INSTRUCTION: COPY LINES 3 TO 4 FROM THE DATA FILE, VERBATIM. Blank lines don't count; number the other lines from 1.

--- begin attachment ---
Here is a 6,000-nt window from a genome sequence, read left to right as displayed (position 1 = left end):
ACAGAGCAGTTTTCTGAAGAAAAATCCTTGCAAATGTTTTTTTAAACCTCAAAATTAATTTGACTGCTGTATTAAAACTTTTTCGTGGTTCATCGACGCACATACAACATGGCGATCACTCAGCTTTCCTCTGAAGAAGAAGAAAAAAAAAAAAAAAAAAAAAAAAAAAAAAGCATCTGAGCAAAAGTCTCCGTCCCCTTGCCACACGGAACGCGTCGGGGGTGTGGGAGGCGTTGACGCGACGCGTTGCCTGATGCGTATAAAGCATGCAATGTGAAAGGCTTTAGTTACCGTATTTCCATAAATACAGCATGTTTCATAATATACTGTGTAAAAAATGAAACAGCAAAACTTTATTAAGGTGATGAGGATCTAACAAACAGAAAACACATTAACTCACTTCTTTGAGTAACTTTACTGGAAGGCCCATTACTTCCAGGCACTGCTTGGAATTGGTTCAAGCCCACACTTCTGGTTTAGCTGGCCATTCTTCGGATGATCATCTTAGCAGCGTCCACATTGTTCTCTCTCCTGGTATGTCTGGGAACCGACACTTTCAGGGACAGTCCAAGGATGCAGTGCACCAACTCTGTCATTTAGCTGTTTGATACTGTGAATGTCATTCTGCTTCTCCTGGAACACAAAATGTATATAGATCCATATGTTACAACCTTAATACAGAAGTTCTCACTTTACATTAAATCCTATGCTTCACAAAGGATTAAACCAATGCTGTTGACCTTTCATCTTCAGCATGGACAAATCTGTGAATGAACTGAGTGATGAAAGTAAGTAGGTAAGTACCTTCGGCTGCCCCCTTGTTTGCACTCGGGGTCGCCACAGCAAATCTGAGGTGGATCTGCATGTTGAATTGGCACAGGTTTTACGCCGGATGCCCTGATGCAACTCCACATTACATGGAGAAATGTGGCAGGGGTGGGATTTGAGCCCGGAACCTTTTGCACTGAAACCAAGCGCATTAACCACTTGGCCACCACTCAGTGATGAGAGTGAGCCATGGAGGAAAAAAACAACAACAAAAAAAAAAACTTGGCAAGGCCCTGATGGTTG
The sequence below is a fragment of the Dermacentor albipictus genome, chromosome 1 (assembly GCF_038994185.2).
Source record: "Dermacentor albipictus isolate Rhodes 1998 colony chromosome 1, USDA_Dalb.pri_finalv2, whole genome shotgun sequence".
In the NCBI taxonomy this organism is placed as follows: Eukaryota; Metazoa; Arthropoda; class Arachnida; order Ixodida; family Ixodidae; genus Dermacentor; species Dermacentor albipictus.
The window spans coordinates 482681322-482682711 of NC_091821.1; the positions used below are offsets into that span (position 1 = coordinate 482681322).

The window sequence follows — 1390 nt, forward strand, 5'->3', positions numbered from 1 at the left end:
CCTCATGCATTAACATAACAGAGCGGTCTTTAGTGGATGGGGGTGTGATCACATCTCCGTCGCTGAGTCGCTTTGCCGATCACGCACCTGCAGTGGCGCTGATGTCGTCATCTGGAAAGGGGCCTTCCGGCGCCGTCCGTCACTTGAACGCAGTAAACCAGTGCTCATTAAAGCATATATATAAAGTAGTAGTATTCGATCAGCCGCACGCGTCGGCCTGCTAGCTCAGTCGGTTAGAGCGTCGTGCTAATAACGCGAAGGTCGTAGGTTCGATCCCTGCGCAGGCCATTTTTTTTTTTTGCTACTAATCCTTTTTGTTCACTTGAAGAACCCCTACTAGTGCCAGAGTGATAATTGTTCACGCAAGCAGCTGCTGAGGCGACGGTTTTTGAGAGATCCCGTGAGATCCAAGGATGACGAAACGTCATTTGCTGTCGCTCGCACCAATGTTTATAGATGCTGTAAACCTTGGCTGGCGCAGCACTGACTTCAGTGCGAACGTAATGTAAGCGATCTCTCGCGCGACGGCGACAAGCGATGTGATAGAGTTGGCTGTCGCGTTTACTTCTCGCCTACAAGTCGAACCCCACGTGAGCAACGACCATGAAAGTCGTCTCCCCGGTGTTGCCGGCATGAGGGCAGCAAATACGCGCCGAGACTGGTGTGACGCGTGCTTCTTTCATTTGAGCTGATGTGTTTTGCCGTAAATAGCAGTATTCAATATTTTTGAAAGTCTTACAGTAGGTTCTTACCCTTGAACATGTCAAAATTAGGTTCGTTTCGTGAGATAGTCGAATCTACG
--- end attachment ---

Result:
The sequence below is a fragment of the Dermacentor albipictus genome, chromosome 1 (assembly GCF_038994185.2).
Source record: "Dermacentor albipictus isolate Rhodes 1998 colony chromosome 1, USDA_Dalb.pri_finalv2, whole genome shotgun sequence".